Hope for those with disabling tremor

Director of the Movement Disorders Unit at the Department of Neurology, Westmead Hospital, Dr Victor Fung and patient Philip Webster.

It is hoped a treatment for disabling tremor, commonly seen in Parkinson’s disease but also many other conditions, using botulinum toxin injections (Botox™, Dysport™, or Xeomin™) will help people across Australia who live with the condition.

A study is underway at Westmead Hospital to assess how well Botulinum Toxin injections, ease the symptoms of tremor in the muscles around the shoulder and elbow.

The study is being led by Dr Victor Fung, who is Clinical Associate Professor at Sydney Medical School, The University of Sydney and the Director of the Movement Disorders Unit at the Department of Neurology, Westmead Hospital.

“Tremor is a very common neurological problem, it affects five to six per cent of people over the age of 70 but it can actually appear at any age and there is a large unmet clinical need in terms of treatment for tremor,” Dr Fung said.

“Over 75 per cent of people with tremor will experience some sort of disability from that tremor and the disability affects day-to-day life … things such as eating, drinking, the ability to put on make-up, do up buttons, activities such as playing golf, or writing.”

The study, a Research and Education Network (REN) clinical trial, commenced in July 2017 and involves 15 people who receive injections.

There have been a number of attempts at using botulinum toxin to treat tremor, most of which have involved treating muscles in the forearm, however the results have been disappointing, failing to translate into improved function and increased quality of life.

“So what we’re doing differently with this tremor is we’re really focusing on disabling tremor that is generated from muscles around the shoulder and elbow and those muscles can basically be injected more successfully, finding a balance between making those muscles weak enough to dampen tremor without making them so weak to cause disability,” Dr Fung said.

Tremor is very difficult to treat effectively with medications and the only other options open to people are surgical treatments.

However, the use of botulinum toxin has opened up a new range of possibilities.

“Before we commenced this randomised controlled study we were one of the first centres to actually use this treatment open label to have a look-see, to see whether it might be helpful or not,” Dr Fung said.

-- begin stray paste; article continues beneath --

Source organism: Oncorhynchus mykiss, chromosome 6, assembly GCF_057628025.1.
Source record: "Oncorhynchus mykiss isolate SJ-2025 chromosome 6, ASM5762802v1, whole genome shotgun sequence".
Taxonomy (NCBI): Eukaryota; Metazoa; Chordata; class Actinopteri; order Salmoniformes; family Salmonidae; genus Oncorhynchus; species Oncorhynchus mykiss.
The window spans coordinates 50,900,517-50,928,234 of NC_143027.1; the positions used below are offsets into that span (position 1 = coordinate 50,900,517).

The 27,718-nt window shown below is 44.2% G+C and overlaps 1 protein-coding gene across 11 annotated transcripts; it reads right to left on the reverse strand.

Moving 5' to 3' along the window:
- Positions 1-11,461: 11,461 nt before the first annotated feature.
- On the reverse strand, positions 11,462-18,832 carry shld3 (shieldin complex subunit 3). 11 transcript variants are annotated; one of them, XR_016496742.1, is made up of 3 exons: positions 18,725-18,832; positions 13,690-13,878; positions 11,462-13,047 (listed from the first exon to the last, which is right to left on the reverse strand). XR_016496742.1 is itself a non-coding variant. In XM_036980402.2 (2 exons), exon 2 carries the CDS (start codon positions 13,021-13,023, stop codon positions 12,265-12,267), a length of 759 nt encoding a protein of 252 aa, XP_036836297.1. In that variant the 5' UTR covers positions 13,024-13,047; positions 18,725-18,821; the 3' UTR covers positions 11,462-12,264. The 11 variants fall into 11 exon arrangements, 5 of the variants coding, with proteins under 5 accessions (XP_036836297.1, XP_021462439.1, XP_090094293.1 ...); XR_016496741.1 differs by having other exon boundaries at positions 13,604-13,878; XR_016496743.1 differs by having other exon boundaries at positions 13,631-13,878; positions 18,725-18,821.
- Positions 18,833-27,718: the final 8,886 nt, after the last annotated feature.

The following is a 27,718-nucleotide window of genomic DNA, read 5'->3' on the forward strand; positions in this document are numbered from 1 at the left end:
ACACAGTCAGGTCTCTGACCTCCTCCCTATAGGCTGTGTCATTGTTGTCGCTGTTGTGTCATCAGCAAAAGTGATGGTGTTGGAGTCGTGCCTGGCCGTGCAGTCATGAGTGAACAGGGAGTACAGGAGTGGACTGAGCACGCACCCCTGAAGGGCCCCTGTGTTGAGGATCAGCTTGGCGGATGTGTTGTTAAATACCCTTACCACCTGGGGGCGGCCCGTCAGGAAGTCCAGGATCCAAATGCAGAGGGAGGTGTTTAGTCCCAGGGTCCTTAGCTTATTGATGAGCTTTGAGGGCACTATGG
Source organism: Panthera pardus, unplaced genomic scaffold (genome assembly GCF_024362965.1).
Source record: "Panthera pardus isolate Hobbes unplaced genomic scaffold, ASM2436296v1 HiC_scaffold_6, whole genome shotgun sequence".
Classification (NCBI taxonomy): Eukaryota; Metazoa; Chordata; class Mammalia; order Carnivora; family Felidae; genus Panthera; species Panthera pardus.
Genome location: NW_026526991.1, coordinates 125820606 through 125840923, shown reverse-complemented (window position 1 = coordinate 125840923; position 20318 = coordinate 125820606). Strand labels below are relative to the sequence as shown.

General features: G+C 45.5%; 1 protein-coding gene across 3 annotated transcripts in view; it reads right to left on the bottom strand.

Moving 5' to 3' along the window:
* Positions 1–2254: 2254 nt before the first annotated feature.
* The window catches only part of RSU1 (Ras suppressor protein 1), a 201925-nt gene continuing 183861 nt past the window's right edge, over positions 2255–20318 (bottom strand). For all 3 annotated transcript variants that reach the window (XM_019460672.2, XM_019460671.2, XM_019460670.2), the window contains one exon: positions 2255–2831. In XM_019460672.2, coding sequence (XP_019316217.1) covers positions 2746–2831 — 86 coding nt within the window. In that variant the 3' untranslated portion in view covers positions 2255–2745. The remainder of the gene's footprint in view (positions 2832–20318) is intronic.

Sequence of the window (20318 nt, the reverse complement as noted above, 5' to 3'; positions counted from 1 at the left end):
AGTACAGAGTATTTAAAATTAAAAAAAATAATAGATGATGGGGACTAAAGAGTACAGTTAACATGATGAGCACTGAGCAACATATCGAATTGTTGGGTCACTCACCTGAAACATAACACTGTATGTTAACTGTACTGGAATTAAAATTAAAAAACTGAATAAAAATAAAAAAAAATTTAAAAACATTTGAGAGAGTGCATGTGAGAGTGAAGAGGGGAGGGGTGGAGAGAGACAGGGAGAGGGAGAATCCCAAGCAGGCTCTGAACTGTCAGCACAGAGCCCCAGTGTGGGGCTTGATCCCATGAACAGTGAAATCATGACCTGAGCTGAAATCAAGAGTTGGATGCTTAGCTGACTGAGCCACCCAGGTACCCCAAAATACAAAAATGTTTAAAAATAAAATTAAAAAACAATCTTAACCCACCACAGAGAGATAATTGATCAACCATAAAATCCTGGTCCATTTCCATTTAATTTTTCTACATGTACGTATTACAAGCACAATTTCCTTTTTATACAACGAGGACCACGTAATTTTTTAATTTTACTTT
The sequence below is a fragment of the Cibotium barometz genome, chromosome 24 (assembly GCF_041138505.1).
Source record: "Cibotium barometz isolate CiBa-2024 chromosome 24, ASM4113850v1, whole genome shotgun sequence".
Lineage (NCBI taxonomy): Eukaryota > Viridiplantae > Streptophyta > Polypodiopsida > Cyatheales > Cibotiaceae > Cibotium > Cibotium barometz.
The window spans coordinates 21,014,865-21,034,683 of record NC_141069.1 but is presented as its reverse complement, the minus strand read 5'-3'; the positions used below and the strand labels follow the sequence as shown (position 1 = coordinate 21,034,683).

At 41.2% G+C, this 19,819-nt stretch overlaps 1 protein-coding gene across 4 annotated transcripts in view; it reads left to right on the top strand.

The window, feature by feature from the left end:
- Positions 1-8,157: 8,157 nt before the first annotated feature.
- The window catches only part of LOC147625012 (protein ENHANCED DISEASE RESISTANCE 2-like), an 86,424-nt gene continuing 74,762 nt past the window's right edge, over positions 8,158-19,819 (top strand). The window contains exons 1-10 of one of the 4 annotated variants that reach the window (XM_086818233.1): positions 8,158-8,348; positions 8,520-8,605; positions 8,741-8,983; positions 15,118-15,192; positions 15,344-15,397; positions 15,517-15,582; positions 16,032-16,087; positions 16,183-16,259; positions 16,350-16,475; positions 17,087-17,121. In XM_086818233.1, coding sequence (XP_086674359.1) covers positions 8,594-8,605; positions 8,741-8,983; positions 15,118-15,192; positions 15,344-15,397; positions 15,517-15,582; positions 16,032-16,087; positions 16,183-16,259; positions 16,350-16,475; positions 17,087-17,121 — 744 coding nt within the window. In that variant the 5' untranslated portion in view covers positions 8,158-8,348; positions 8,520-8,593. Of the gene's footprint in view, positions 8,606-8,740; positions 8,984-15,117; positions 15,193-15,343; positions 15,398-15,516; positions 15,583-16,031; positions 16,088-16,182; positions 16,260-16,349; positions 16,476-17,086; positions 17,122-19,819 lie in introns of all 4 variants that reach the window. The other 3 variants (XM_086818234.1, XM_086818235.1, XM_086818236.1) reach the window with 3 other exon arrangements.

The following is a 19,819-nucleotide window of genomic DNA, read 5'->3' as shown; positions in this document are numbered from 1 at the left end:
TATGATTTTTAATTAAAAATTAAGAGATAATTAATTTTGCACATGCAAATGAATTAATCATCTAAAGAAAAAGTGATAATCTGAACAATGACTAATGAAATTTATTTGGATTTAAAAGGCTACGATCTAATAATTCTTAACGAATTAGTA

“So this study is to try to give some definitive proof, then it can be used hopefully to advocate for funding of this treatment on a wider scale for people not just in our institution but in the wider community as well.”

Philip Webster is now able to pour water from one cup to another.

Former school teacher Philip Webster, 74, was diagnosed with Parkinson’s disease three years ago.

“I noticed my hand trembling, my fingers particularly trembling and my arms starting to shake,” he said.

Philip, who had taught writing, found he could no longer put pen to paper.

“Now I’ve been part of this trial I’ve noticed an improvement since the injections,” he said.

“I’ve now been able to take notes, been able to write a sentence – slowly – it’s not as fluent as it used to be, but it’s much better and that has been one of the major improvements.”

Botulinum Toxin is a neurotoxin, which disables the engine nerve that talks to the muscle.

By injecting botulinum toxin into a muscle it stops the nerve communicating with the muscle effectively and that makes the muscle weak.

“So what we’re doing with some of the tremor, is we’re trying to identify what are the main muscles that are actually driving that tremor,” Dr Fung said.

“We inject those muscles to weaken them whilst leaving the good muscles alone.

“Many people actually have shoulder or elbow tremor as being the main problem, so there is a significant group of people that stand to benefit from this treatment,” he said.

The study period for each person is six months, with the last three people to be injected in the next few months.

Peter Vorst receiving his injection of the drug during the clinical trial at Westmead Hospital.

“There are people within the study that are reporting that they did experience benefit,” Dr Fung said.

“People will report that, for example, they are able to feed themselves more easily, they are able to cut their food more easily, they are able to drink from a full or near-full cup as opposed to not being able to drink from a cup at all.

“And from our previous experience we are hoping that two out of three people at least will experience some sort of benefit.”

Philip said he felt lucky to be part of the study and that it had been a life-changing experience.

“I can still putt, which is the most important part of the whole issue,” he added.

Botulinum toxin started out as a treatment for muscle spasms in the face and the neck.

It has since become a treatment for disorders involving migraine, excessive sweating, urinary incontinence and swallowing.

“In people that we’ve injected in the past we’ve certainly had people be able to, for example, go from not being able to eat breakfast themselves for years to being able to eat breakfast themselves again,” Dr Fung said.

The study includes personalised goals and functional benefits as the main outcome measure rather than simply measuring whether a tremor reduces.

“At the end of the day what’s really important is whether that reduction in tremor translates into a reduction in disability,” Dr Fung said.